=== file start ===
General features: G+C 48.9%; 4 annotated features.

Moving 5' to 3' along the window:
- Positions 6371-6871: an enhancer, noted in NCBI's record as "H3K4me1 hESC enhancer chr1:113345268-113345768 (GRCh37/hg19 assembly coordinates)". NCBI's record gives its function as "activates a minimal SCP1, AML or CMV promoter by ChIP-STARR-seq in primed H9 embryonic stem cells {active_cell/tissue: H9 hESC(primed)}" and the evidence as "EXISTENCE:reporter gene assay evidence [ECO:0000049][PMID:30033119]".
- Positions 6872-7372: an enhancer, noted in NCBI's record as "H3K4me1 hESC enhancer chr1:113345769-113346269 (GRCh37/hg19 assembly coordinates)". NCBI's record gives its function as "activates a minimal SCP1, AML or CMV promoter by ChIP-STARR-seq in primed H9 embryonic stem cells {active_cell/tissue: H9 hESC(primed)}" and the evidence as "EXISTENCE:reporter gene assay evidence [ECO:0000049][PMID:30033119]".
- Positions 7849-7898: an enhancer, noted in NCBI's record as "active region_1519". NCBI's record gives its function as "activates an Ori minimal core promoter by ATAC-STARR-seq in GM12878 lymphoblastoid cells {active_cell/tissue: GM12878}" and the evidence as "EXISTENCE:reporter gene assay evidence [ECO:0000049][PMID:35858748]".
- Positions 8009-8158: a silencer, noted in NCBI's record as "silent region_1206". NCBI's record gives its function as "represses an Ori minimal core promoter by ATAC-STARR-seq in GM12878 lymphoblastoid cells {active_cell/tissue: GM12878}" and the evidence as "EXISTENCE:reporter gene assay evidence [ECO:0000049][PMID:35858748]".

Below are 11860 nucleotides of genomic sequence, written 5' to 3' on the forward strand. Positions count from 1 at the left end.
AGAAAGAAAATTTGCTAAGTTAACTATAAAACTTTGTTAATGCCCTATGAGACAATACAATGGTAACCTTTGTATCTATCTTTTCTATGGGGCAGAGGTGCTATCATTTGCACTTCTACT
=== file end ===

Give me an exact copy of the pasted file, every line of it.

General features: G+C 48.9%; 4 annotated features.

Moving 5' to 3' along the window:
- Positions 6371-6871: an enhancer, noted in NCBI's record as "H3K4me1 hESC enhancer chr1:113345268-113345768 (GRCh37/hg19 assembly coordinates)". NCBI's record gives its function as "activates a minimal SCP1, AML or CMV promoter by ChIP-STARR-seq in primed H9 embryonic stem cells {active_cell/tissue: H9 hESC(primed)}" and the evidence as "EXISTENCE:reporter gene assay evidence [ECO:0000049][PMID:30033119]".
- Positions 6872-7372: an enhancer, noted in NCBI's record as "H3K4me1 hESC enhancer chr1:113345769-113346269 (GRCh37/hg19 assembly coordinates)". NCBI's record gives its function as "activates a minimal SCP1, AML or CMV promoter by ChIP-STARR-seq in primed H9 embryonic stem cells {active_cell/tissue: H9 hESC(primed)}" and the evidence as "EXISTENCE:reporter gene assay evidence [ECO:0000049][PMID:30033119]".
- Positions 7849-7898: an enhancer, noted in NCBI's record as "active region_1519". NCBI's record gives its function as "activates an Ori minimal core promoter by ATAC-STARR-seq in GM12878 lymphoblastoid cells {active_cell/tissue: GM12878}" and the evidence as "EXISTENCE:reporter gene assay evidence [ECO:0000049][PMID:35858748]".
- Positions 8009-8158: a silencer, noted in NCBI's record as "silent region_1206". NCBI's record gives its function as "represses an Ori minimal core promoter by ATAC-STARR-seq in GM12878 lymphoblastoid cells {active_cell/tissue: GM12878}" and the evidence as "EXISTENCE:reporter gene assay evidence [ECO:0000049][PMID:35858748]".

Below are 11860 nucleotides of genomic sequence, written 5' to 3' on the forward strand. Positions count from 1 at the left end.
AGAAAGAAAATTTGCTAAGTTAACTATAAAACTTTGTTAATGCCCTATGAGACAATACAATGGTAACCTTTGTATCTATCTTTTCTATGGGGCAGAGGTGCTATCATTTGCACTTCTACT